Israeli Chief Rabbi apologises to co-founder of Nefesh b’Nefesh over ‘blacklist’

Rabbi Lau says the record of ‘non-approved’ diaspora ministers was ‘in no way’ a rejection of Rabbi Fass.


Israel’s chief rabbi has apologised to the co-founder of Nefesh B’Nefesh whose name was included on a ‘blacklist’ of rabbis.

Chief Rabbi David Lau met Rabbi Yehoshua Fass on Tuesday to express his regret about the document, which he claimed was leaked.

The meeting was aimed at assuring the American rabbi, whose organisation has helped 50,000 olim come to Israel in the last 15 years, that he is well respected by the country’s religious community.

Following the meeting, Rabbi Fass – who lives in Israel – received a letter from the Chief Rabbi’s office. It said the “unapproved documents” were publicised by a clerk in the Chief Rabbinate “of his own personal accord”.

The letter continued: “Chief Rabbi David Lau... is saddened that this document impugned your good name, and therefore has asked me to inform you that this document is in no way, God forbid, a rejection of you. The Chief Rabbi very much values all your endeavours, and has instructed all those involved in this matter to act accordingly.”

Speaking after the meeting, Rabbi Fass, who has served as the executive director of Nefesh B’Nefesh since 2002, said: “The Rabbinate should serve as a shining example of unity and connectivity within Judaism and promote its positive values in order to bridge any divides and prevent Sinat Chinam (baseless hatred)."

The controversy erupted on Sunday after news emerged that the Chief Rabbinate had been keeping a list of diaspora rabbis whose authority to rule on somebody’s Jewishness it had rejected.

The rabbis in question have vouched that individuals from their communities are Jewish so that they can marry through the Israeli rabbinate. But according to the list, their testimonials were rejected in at least 160 cases in 2016. Among them was Rabbi Fass.

There are five UK rabbis on the list — a document which, according to the Orthodox rabbi who publicised it, will drive a wedge between Israel and diaspora Jewry.

“It’s ridiculous,” said Seth Farber, head of Itim, a campaign group that obtained the list as part of its long-running legal challenge to force the rabbinate to become more transparent about whose proof of Jewishness it accepts.

Rabbi Farber said of rabbinate officials: “They are disparaging diaspora rabbis. Israel-diaspora relations are berth fragile and important and to delegitimise rabbis and communities is to delegitimise the historic role of Israel.”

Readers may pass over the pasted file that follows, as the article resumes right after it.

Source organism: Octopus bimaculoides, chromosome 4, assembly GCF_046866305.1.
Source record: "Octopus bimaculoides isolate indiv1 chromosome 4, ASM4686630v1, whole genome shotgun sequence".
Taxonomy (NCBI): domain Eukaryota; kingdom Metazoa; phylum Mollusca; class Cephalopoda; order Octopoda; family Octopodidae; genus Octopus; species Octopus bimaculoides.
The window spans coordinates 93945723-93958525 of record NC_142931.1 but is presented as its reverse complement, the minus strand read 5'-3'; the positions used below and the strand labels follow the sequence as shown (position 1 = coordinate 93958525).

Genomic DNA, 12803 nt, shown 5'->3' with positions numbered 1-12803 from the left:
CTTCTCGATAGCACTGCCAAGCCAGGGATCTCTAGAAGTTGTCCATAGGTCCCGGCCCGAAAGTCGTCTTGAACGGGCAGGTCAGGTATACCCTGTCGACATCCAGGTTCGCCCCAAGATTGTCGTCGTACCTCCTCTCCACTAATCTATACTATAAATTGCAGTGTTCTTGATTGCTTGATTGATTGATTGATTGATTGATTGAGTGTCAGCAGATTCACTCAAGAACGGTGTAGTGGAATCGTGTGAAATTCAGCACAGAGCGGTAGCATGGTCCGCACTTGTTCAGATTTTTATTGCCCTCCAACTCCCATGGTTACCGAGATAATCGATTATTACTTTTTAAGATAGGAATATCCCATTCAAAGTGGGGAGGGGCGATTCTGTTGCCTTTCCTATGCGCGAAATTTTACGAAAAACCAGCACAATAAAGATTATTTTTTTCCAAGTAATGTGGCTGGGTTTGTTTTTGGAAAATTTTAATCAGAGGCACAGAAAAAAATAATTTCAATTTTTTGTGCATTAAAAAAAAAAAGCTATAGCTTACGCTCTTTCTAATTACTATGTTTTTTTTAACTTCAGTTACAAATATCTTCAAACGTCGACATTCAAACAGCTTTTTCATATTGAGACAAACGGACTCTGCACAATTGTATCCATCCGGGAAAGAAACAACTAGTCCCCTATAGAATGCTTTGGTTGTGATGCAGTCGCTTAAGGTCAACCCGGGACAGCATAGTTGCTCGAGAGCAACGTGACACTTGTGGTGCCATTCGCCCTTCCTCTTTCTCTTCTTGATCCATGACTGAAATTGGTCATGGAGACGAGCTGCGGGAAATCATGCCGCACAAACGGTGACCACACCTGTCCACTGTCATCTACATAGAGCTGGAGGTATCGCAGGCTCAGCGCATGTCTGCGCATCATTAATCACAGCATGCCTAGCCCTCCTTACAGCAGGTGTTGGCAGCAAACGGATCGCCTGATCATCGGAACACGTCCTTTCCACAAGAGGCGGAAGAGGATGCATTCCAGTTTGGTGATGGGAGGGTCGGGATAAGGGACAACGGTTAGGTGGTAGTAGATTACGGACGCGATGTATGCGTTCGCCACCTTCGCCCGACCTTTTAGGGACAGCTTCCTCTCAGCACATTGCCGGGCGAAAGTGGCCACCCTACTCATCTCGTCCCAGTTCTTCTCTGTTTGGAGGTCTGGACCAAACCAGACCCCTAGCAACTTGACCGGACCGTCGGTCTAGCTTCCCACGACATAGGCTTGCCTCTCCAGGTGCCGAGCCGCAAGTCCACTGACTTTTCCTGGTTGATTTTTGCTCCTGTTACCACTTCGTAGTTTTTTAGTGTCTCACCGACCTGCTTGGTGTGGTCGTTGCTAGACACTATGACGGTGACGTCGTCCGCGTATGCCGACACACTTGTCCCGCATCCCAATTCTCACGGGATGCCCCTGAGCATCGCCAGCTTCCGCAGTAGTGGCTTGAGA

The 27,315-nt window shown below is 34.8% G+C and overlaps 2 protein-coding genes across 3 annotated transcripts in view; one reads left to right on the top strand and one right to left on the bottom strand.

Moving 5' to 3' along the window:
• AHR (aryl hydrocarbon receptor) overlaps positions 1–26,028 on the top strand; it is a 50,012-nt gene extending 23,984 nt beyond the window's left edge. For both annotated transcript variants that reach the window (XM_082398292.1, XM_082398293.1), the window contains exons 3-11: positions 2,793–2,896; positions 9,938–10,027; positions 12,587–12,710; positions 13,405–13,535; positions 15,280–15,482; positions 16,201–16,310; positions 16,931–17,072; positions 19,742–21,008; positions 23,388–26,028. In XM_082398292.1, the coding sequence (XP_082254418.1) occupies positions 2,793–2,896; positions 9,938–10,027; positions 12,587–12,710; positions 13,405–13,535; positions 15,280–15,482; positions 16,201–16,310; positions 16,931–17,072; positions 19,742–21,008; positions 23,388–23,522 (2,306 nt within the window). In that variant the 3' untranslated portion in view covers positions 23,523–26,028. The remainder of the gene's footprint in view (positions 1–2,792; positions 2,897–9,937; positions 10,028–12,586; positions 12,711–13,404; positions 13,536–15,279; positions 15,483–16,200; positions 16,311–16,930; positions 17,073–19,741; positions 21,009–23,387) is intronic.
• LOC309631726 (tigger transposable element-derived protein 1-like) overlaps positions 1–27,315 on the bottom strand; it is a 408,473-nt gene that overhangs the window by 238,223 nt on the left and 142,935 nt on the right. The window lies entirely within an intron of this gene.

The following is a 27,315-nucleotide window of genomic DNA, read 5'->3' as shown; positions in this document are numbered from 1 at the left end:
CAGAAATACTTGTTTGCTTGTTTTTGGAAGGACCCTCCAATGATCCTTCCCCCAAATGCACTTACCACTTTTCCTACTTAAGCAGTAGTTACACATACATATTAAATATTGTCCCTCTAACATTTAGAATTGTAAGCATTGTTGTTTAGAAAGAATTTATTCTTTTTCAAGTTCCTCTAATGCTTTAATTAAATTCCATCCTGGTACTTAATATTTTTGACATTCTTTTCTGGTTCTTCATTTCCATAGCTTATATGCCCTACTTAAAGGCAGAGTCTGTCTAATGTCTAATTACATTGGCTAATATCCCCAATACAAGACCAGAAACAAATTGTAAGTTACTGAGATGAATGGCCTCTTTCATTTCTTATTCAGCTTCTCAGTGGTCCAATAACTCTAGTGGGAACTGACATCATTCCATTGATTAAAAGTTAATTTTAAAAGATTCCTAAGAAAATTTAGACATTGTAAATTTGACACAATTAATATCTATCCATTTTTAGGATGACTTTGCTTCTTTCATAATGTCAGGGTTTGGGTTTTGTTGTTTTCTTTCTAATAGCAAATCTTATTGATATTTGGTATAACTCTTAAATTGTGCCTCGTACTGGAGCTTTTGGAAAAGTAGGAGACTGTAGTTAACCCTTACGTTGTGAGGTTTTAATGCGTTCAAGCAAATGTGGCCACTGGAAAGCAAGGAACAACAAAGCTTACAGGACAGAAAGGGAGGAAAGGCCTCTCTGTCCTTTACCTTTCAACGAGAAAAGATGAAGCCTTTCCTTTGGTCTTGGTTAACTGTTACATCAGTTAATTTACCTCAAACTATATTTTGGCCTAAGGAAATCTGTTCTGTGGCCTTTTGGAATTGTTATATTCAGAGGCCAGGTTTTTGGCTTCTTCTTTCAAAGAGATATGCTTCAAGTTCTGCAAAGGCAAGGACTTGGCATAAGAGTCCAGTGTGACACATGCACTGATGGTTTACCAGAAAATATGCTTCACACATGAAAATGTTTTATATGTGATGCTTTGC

The revelation of the list caused embarrassment within Israel’s rabbinate. Spokesman Koby Alter argued that the document did not constitute a “blacklist” — a description used by Rabbi Farber and widely repeated.

Mr Alter said that the list — which includes Orthodox, Conservative and Reform rabbis — was simply a record of which rabbis had had letters of testimony rejected. Rejection may be unrelated to the standing of the rabbi, he said, suggesting that it is sometimes because of a technicality with the submission or because it appeared faked. “There were applications from a rabbi signed in 2016 who died in 2012,” he said.

Mr Alter insisted: “There could have been lots of reasons that permission was not given, and there could be different cases for the same rabbi that were approved.”

The UK names include Rabbi Blue, presumably Rabbi Lionel Blue, the former convener of the Reform Beth Din, who died last year; Rabbi Rodney Mariner, another former convener of the Reform Beth Din; and Rabbi Mark Winer, a former senior rabbi of the West London Synagogue.

A fourth is Rabbi Daniel Glass, the name of an Orthodox rabbi who has lectured at the Jewish Learning Exchange and was rabbi of the Shomrei Hadath (Federation) Synagogue London — although it is not clear if this is the person intended.

The fifth spells out in Hebrew Rabbi Jeremy Goltick, a name which so far no one has been able to link to an individual, although there has been speculation it could be a misspelling of Rabbi Jeremy Collick, the former rabbi of Edgware Masorti Synagogue.

Share via

Want more from the JC?

To continue reading, we just need a few details...

Want more from
the JC?

To continue reading, we just
need a few details...

Get the best news and views from across the Jewish world Get subscriber-only offers from our partners Subscribe to get access to our e-paper and archive